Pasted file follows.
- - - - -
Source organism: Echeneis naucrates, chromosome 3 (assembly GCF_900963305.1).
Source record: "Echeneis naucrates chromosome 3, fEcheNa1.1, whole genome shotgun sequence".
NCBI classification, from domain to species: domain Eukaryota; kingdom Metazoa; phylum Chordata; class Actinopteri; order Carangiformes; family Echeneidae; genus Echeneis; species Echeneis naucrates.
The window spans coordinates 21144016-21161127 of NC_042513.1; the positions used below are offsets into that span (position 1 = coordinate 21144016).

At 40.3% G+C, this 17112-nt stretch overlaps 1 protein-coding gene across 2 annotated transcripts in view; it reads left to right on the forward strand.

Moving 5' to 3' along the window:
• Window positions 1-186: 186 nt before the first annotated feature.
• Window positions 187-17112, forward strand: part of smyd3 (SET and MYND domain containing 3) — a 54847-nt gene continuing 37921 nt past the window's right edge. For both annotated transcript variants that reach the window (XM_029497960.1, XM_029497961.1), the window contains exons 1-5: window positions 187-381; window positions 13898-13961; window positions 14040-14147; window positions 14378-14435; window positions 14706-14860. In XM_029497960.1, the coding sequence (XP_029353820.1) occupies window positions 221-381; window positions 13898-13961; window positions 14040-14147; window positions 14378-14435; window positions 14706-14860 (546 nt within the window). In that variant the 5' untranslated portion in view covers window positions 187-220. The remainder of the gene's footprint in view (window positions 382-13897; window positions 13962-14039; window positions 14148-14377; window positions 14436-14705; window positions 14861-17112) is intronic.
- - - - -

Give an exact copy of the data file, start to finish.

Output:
Source organism: Echeneis naucrates, chromosome 3 (assembly GCF_900963305.1).
Source record: "Echeneis naucrates chromosome 3, fEcheNa1.1, whole genome shotgun sequence".
NCBI classification, from domain to species: domain Eukaryota; kingdom Metazoa; phylum Chordata; class Actinopteri; order Carangiformes; family Echeneidae; genus Echeneis; species Echeneis naucrates.
The window spans coordinates 21144016-21161127 of NC_042513.1; the positions used below are offsets into that span (position 1 = coordinate 21144016).

At 40.3% G+C, this 17112-nt stretch overlaps 1 protein-coding gene across 2 annotated transcripts in view; it reads left to right on the forward strand.

Moving 5' to 3' along the window:
• Window positions 1-186: 186 nt before the first annotated feature.
• Window positions 187-17112, forward strand: part of smyd3 (SET and MYND domain containing 3) — a 54847-nt gene continuing 37921 nt past the window's right edge. For both annotated transcript variants that reach the window (XM_029497960.1, XM_029497961.1), the window contains exons 1-5: window positions 187-381; window positions 13898-13961; window positions 14040-14147; window positions 14378-14435; window positions 14706-14860. In XM_029497960.1, the coding sequence (XP_029353820.1) occupies window positions 221-381; window positions 13898-13961; window positions 14040-14147; window positions 14378-14435; window positions 14706-14860 (546 nt within the window). In that variant the 5' untranslated portion in view covers window positions 187-220. The remainder of the gene's footprint in view (window positions 382-13897; window positions 13962-14039; window positions 14148-14377; window positions 14436-14705; window positions 14861-17112) is intronic.